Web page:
Mmmm, hot sake bombs. But, in an effort to dress this up perhaps something a little—
Junmai Daigingo sake: She just graduated college, accepted a job on Wall Street, but before all that took time to study abroad in Switzerland as well as squeeze in a spring break trip to Thailand. Junmai Daigingo is polished and bougie—she even has a bodyguard who drives her to nail appointments.
A long time ago, like—a really long time, it’s Japan— people discovered they could make alcohol from enzymes produced in the human mouth during the chewing process. How they came to that conclusion isn't known though some say this guy Kaito dared this other guy Riku to taste from within the communal spitting pot. Combined with natural yeasts found in the air, and chewable grains like rice, that enzyme creates a unique fungus with the ability to ferment sugars into alcohol. Fast forward thousands of years later, methods have become a touch more sanitary, the finished product a touch more refined.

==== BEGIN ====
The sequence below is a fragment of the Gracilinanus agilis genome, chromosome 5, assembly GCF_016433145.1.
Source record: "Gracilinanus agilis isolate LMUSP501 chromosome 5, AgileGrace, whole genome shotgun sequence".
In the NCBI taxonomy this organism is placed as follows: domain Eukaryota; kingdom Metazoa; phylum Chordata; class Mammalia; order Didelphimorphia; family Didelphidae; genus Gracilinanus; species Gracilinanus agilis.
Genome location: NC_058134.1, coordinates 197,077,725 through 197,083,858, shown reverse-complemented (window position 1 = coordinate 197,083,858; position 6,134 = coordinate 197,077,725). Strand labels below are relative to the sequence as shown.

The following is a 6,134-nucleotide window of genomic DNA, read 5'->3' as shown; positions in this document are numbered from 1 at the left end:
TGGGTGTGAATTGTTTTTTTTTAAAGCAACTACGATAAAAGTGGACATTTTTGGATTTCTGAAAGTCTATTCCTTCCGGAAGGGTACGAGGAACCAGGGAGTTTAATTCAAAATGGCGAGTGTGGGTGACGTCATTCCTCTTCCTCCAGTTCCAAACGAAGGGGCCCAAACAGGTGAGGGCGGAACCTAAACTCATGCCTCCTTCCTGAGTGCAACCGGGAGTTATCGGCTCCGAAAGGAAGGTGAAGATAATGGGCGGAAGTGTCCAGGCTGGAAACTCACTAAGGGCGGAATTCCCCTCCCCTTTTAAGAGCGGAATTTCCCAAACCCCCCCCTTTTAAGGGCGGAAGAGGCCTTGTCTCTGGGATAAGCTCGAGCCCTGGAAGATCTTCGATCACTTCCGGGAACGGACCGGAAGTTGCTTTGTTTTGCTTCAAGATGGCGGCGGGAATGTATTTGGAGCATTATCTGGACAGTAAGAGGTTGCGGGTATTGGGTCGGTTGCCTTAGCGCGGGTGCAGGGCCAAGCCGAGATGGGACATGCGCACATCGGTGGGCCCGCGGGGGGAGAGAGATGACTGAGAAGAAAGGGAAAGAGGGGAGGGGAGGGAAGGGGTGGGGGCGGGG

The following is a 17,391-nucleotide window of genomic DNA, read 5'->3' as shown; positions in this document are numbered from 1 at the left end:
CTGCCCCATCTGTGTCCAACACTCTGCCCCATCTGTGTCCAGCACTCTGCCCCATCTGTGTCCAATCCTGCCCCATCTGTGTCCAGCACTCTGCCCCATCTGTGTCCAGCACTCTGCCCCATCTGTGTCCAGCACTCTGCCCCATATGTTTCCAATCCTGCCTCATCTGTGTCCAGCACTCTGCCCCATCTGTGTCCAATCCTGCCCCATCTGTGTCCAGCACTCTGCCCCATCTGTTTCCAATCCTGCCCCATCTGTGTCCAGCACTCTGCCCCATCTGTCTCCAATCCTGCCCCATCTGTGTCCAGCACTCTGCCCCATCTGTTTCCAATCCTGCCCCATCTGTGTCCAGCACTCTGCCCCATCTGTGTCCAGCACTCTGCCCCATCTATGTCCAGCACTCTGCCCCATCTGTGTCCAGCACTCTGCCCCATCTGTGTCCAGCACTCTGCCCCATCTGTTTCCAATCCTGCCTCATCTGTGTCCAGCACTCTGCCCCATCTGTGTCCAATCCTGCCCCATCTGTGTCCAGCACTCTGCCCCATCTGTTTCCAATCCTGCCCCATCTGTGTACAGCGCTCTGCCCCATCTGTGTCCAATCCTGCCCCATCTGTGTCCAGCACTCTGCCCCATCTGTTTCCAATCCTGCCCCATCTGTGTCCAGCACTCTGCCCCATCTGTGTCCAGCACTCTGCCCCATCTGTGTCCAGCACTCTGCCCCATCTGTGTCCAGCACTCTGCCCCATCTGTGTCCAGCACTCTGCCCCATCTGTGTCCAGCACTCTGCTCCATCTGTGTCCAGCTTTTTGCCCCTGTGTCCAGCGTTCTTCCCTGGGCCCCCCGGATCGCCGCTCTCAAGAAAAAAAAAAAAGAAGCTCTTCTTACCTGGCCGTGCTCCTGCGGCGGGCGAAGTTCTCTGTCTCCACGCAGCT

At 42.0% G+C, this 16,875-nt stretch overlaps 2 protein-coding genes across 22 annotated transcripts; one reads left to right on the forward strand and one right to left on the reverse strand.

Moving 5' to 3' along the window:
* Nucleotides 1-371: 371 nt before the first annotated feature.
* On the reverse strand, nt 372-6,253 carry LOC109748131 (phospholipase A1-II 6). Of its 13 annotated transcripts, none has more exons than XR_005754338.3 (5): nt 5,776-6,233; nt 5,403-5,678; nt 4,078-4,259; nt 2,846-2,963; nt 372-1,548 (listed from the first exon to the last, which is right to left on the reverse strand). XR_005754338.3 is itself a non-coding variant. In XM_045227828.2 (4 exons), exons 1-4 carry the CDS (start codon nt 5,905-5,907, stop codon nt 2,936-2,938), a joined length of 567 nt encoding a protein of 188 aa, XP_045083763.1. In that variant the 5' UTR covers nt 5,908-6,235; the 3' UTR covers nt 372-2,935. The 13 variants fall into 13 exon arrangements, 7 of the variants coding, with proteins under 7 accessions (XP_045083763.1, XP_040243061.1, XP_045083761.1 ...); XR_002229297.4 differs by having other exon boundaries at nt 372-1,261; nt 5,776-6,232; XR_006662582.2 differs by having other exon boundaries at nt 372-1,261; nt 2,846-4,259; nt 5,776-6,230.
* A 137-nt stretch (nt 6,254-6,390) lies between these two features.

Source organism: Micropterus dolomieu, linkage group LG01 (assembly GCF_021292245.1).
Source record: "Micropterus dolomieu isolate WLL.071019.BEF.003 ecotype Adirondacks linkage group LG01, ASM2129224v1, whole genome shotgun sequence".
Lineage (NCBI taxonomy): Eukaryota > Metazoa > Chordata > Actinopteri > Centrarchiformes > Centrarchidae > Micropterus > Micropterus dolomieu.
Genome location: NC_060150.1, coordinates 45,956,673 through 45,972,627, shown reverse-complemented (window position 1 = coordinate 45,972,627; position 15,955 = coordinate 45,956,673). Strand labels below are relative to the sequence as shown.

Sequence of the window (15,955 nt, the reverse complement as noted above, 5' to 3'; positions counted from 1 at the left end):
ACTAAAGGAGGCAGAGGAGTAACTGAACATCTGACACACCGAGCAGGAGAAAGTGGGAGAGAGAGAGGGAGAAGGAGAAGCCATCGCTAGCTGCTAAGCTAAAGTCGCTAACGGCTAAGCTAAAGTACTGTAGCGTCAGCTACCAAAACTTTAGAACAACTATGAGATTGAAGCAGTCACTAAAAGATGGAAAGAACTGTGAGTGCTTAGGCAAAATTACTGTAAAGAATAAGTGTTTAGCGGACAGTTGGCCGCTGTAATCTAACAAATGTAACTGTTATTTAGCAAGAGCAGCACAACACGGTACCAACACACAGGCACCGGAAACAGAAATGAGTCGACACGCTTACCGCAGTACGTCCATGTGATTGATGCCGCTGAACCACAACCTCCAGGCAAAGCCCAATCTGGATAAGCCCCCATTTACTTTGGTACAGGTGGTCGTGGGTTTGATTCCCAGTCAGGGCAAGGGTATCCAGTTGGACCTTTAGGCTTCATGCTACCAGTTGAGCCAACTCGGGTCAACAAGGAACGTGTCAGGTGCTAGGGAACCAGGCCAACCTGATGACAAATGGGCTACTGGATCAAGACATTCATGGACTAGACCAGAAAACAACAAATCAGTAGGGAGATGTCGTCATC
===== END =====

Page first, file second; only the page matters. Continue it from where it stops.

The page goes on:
The word "Junmai" refers to the grade of sake, which is determined by how much the rice grain is milled before beginning the fermentation process. To be graded Junmai, the rice kernel must be milled at least 30 percent, leaving 70 percent of the grain intact. That number "70," referred to as Seimaibuai, is your guiding light to top shelf sake. The lower the number, the better. Basically, the more a rice kernel is "polished," the cleaner flavor it will lend to the final product.
To be classified as Junmai Daigingo, the Seimaibuai must be at least 50, so polished by half. A sake labeled Daigingo by itself, means it has a Seimaibuai of 50, and also a distilled liquor added.
In recent centuries, sake production has taken several creative turns with techniques like aging (Koshu), serving it unfiltered (Nigori), and skipping the pasteurization process(Nama.)
So next time a Japanese night is on the agenda, try upgrading with a bottle of Junmai Daigingo, best served chilled.